Shea Butter the Skin Salvation Super Star

With lockdown in place, we’re looking for silver linings everywhere lately.

Giving in to small pleasures – because now is the time to do what truly makes us happy.

And if not now, when? Surely we deserve it?

One way to approach this is with a daily moisturisation ritual – and the star of the show – lovely shea butter.

Shea and I go way back – like an old friend it’s a beautiful relationship, one that’s lasted almost an entire decade.

Since graduating from using coconut oil on my sunkissed skin, I often adorn my skin in shea – only the raw, unprocessed stuff, of course.

So without further ado, here are all shea’s moisturising benefits for you – and why you may want to consider, incorporating it into your lockdown routine:

What the Heck is Shea Anyway?

Shea’s superstar qualities are endless, it reduces irritation, minimises redness, protects the skin, regenerates cells, heals wounds, moisturises the skin, wards of premature ageing, and even has some SPF qualities,

Shea butter contains phytosterols, vitamins E and D, allantoin, and even vitamin A.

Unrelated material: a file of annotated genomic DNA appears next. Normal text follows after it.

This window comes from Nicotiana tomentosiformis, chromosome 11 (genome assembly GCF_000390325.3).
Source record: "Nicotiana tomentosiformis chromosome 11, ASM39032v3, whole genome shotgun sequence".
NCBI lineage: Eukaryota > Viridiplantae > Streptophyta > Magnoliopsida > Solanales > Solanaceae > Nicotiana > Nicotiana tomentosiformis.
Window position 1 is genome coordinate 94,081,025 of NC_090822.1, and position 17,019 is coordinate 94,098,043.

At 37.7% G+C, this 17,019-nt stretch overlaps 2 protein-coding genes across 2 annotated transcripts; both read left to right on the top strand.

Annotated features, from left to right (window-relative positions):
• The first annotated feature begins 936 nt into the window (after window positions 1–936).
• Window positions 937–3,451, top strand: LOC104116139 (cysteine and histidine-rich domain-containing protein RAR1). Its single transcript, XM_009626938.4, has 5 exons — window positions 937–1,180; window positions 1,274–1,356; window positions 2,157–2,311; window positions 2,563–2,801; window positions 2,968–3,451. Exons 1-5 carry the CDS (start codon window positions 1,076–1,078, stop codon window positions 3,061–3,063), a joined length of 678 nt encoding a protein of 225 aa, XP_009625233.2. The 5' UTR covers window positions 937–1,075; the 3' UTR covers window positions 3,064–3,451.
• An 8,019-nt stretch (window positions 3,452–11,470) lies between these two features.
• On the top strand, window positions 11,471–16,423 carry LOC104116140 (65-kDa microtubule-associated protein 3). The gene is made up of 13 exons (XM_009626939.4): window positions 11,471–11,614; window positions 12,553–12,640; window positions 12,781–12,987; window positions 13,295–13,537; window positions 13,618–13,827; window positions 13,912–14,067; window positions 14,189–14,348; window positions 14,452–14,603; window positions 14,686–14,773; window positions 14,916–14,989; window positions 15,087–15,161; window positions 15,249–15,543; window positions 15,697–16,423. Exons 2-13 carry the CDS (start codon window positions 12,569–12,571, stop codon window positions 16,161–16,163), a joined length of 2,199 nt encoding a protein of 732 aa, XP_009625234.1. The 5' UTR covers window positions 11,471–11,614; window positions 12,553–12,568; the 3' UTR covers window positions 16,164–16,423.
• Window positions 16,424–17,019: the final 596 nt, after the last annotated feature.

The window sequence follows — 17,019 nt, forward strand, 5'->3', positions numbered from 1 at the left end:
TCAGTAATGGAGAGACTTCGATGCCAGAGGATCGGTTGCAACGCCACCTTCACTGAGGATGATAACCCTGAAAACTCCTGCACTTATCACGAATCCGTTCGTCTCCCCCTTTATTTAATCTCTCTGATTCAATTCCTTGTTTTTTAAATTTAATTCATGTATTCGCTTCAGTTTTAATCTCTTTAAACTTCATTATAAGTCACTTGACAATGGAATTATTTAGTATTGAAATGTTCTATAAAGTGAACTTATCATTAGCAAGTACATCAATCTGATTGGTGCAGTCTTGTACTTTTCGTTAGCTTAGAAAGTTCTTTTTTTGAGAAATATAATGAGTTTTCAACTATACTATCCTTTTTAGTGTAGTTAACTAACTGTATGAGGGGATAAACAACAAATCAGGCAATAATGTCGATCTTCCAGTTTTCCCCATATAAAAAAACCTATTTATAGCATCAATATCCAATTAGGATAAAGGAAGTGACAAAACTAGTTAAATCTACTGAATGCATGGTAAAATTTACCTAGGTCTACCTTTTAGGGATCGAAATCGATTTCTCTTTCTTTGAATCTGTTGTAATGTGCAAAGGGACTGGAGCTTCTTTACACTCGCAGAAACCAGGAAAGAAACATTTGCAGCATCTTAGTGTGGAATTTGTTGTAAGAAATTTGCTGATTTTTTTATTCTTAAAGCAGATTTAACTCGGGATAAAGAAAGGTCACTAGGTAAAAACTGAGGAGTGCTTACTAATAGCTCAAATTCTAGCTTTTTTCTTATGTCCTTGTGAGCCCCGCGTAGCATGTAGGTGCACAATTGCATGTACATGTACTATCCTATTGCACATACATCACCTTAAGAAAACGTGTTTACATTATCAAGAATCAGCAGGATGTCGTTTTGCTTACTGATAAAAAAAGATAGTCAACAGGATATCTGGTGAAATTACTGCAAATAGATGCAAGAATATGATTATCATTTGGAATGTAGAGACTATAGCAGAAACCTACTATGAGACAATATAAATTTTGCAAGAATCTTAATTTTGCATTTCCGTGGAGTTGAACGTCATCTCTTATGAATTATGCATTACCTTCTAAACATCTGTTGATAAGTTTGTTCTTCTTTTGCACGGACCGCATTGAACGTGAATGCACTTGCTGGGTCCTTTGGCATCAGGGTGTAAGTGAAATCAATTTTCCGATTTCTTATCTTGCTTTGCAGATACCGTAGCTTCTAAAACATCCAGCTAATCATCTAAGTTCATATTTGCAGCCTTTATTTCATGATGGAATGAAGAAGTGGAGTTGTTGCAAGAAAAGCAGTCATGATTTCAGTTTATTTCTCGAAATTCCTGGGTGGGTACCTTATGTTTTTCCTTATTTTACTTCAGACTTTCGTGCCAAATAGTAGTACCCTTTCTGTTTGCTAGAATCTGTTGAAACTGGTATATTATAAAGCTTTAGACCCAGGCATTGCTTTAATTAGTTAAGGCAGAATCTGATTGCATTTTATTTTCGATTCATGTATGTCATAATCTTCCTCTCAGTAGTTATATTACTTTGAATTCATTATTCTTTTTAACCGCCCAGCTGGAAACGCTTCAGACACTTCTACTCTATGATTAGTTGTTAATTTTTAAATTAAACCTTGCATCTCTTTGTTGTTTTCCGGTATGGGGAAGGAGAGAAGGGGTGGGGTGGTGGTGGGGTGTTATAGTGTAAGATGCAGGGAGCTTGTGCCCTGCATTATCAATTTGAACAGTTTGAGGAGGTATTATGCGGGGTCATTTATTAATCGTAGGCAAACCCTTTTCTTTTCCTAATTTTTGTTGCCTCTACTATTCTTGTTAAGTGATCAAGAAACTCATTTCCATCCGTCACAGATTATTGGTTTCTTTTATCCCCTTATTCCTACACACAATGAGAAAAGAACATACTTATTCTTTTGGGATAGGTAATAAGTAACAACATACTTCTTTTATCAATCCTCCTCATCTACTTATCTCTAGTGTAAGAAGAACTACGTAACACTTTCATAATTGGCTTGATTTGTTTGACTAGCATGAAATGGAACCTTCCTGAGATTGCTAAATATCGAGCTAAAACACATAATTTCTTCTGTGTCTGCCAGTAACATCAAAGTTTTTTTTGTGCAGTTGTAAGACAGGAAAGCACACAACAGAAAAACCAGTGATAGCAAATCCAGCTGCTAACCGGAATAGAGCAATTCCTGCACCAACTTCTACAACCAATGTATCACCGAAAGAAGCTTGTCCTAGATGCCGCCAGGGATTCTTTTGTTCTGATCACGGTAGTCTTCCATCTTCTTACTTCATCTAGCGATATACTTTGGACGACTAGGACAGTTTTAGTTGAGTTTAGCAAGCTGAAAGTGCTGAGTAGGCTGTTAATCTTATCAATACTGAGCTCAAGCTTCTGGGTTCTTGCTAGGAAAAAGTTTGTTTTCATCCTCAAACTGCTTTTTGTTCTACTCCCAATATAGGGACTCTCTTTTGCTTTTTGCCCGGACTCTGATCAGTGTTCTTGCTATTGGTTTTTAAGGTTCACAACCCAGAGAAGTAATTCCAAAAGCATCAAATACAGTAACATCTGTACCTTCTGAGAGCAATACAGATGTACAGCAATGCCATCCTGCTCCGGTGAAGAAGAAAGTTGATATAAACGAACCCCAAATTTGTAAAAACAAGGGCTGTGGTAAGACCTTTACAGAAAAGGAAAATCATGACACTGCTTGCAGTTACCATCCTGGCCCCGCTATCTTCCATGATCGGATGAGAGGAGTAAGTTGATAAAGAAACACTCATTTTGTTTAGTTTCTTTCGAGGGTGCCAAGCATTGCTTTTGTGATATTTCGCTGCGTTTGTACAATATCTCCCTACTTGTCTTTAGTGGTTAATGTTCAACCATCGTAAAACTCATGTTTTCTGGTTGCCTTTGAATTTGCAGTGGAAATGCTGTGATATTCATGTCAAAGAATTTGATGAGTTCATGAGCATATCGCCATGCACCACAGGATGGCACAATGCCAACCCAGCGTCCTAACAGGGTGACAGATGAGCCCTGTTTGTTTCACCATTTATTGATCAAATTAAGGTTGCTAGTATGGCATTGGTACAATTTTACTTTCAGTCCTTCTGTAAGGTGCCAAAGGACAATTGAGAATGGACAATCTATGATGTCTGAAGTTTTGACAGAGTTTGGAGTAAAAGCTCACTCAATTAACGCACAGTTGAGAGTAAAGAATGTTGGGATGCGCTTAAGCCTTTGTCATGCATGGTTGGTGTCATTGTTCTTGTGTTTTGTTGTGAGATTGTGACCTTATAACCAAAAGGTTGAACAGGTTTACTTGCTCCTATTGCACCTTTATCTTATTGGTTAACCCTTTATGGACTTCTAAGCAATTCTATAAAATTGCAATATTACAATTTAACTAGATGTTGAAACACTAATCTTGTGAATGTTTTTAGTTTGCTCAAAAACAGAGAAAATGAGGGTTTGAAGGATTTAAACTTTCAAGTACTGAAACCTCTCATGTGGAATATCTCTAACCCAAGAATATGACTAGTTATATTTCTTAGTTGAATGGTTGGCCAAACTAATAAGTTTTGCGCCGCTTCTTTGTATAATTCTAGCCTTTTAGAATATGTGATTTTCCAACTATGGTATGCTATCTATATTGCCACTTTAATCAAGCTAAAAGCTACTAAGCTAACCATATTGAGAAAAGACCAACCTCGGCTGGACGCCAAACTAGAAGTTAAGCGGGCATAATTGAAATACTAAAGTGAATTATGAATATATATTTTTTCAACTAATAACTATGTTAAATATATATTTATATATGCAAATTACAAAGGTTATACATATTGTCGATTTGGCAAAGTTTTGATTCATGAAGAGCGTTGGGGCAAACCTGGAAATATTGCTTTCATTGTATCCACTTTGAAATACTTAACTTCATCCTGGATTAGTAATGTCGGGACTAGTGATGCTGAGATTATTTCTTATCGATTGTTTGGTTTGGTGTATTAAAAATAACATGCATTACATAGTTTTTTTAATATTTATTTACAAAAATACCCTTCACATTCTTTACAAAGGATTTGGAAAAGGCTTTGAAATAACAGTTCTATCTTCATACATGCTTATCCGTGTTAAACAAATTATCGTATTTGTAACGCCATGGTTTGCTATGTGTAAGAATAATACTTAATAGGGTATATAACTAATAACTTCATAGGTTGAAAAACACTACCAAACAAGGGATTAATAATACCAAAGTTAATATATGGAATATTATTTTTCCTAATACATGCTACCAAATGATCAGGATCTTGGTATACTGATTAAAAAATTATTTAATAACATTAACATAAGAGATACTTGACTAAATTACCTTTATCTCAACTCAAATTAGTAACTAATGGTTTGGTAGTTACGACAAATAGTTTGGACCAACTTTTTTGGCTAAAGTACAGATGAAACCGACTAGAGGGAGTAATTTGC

Often referred to as Butyrospermum parkii butter or vitellaria paradoxa, it’s a natural fat obtained from the fruit of the Karate tree.

This towering tree can grow as tall as 60 feet and yield fruit for up to 200 years. It can produce berries the size of plums, one tree alone can produce 20 kg of fruit, yielding up to 4 kg of kernels which produces roughly about 1.5 kg of butter.

Now I think you’d agree, that’s a tree of plenty.

There are 2 methods of extraction:

  • cold pressing is the traditional method of extraction. Shea nuts are traditionally harvested, crushed, and boiled to extract the shea butter
  • the hexane extraction process is where solvents are used to extract the butter.

We only use the organic unrefined handcrafted shea, which contains the maximum healing and moisturising properties.

The Skin Salvation Benefits

A natural antioxidant: As shea butter contains a ton of vitamin E in the form of tocopherol and tocotrienols, it acts as a natural antioxidant for your skin. It contains several catechin compounds, which also offer anti-bacterial properties.

Natural SPF: Because the phytosterols in shea contain cinnamic acid esters, it acts as a UV protectant – SPF 3. This also gives shea some of its healing properties because these esters can reduce the skin’s superficial irritation and redness.

Anti-inflammatory: In Africa, shea is used to treating muscular pains and rheumatoid conditions; this is due to its cinnamic acid and oleic fatty acids properties. The cinnamic acid esters help to reduce redness (erythema) within your skin tissues.

Shea is extremely skin healing; It contains allantoin which is approved by the FDA. It is used as a skin barrier ingredient to prevent and protect chafed, chapped, cracked or windburned skin, this it does by speeding up your skin’s natural processes and increasing the water content.